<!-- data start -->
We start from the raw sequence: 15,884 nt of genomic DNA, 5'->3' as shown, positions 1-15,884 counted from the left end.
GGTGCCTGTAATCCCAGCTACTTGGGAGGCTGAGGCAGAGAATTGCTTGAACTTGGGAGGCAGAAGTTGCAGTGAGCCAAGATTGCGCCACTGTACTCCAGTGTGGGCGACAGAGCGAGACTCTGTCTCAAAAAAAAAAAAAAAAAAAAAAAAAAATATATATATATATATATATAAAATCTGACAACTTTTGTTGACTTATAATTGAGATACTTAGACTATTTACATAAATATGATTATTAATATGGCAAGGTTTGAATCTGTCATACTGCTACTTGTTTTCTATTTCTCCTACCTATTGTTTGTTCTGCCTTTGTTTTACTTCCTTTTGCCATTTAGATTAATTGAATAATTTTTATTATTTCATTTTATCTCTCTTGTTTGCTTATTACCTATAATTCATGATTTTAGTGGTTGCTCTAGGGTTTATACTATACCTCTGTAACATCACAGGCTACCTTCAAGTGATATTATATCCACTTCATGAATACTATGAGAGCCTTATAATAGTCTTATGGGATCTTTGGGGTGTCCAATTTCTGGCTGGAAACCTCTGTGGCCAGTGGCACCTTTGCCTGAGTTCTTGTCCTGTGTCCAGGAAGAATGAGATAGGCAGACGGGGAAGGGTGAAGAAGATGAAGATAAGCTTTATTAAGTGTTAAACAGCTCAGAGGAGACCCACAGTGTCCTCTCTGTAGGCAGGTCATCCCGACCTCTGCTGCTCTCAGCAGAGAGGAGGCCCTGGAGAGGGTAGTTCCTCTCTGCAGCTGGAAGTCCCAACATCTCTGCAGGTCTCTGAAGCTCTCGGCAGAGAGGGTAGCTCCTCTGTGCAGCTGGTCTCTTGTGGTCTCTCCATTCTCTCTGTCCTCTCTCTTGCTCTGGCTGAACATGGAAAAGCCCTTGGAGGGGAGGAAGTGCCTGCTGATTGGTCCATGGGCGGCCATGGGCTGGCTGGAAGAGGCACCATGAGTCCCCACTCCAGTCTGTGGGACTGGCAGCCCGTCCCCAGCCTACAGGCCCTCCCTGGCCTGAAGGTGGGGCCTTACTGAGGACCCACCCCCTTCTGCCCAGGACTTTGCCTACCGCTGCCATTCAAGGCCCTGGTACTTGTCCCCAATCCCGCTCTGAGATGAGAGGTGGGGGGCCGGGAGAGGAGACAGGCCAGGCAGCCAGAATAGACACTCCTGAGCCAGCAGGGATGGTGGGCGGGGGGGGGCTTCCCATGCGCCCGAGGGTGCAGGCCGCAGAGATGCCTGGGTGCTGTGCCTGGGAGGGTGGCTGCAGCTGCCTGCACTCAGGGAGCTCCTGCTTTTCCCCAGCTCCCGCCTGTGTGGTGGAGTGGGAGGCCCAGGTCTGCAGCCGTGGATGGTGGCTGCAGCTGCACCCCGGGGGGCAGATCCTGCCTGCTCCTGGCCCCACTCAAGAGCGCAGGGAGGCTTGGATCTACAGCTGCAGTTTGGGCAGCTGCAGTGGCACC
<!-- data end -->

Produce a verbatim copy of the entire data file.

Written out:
We start from the raw sequence: 15,884 nt of genomic DNA, 5'->3' as shown, positions 1-15,884 counted from the left end.
GGTGCCTGTAATCCCAGCTACTTGGGAGGCTGAGGCAGAGAATTGCTTGAACTTGGGAGGCAGAAGTTGCAGTGAGCCAAGATTGCGCCACTGTACTCCAGTGTGGGCGACAGAGCGAGACTCTGTCTCAAAAAAAAAAAAAAAAAAAAAAAAAAATATATATATATATATATATAAAATCTGACAACTTTTGTTGACTTATAATTGAGATACTTAGACTATTTACATAAATATGATTATTAATATGGCAAGGTTTGAATCTGTCATACTGCTACTTGTTTTCTATTTCTCCTACCTATTGTTTGTTCTGCCTTTGTTTTACTTCCTTTTGCCATTTAGATTAATTGAATAATTTTTATTATTTCATTTTATCTCTCTTGTTTGCTTATTACCTATAATTCATGATTTTAGTGGTTGCTCTAGGGTTTATACTATACCTCTGTAACATCACAGGCTACCTTCAAGTGATATTATATCCACTTCATGAATACTATGAGAGCCTTATAATAGTCTTATGGGATCTTTGGGGTGTCCAATTTCTGGCTGGAAACCTCTGTGGCCAGTGGCACCTTTGCCTGAGTTCTTGTCCTGTGTCCAGGAAGAATGAGATAGGCAGACGGGGAAGGGTGAAGAAGATGAAGATAAGCTTTATTAAGTGTTAAACAGCTCAGAGGAGACCCACAGTGTCCTCTCTGTAGGCAGGTCATCCCGACCTCTGCTGCTCTCAGCAGAGAGGAGGCCCTGGAGAGGGTAGTTCCTCTCTGCAGCTGGAAGTCCCAACATCTCTGCAGGTCTCTGAAGCTCTCGGCAGAGAGGGTAGCTCCTCTGTGCAGCTGGTCTCTTGTGGTCTCTCCATTCTCTCTGTCCTCTCTCTTGCTCTGGCTGAACATGGAAAAGCCCTTGGAGGGGAGGAAGTGCCTGCTGATTGGTCCATGGGCGGCCATGGGCTGGCTGGAAGAGGCACCATGAGTCCCCACTCCAGTCTGTGGGACTGGCAGCCCGTCCCCAGCCTACAGGCCCTCCCTGGCCTGAAGGTGGGGCCTTACTGAGGACCCACCCCCTTCTGCCCAGGACTTTGCCTACCGCTGCCATTCAAGGCCCTGGTACTTGTCCCCAATCCCGCTCTGAGATGAGAGGTGGGGGGCCGGGAGAGGAGACAGGCCAGGCAGCCAGAATAGACACTCCTGAGCCAGCAGGGATGGTGGGCGGGGGGGGGCTTCCCATGCGCCCGAGGGTGCAGGCCGCAGAGATGCCTGGGTGCTGTGCCTGGGAGGGTGGCTGCAGCTGCCTGCACTCAGGGAGCTCCTGCTTTTCCCCAGCTCCCGCCTGTGTGGTGGAGTGGGAGGCCCAGGTCTGCAGCCGTGGATGGTGGCTGCAGCTGCACCCCGGGGGGCAGATCCTGCCTGCTCCTGGCCCCACTCAAGAGCGCAGGGAGGCTTGGATCTACAGCTGCAGTTTGGGCAGCTGCAGTGGCACC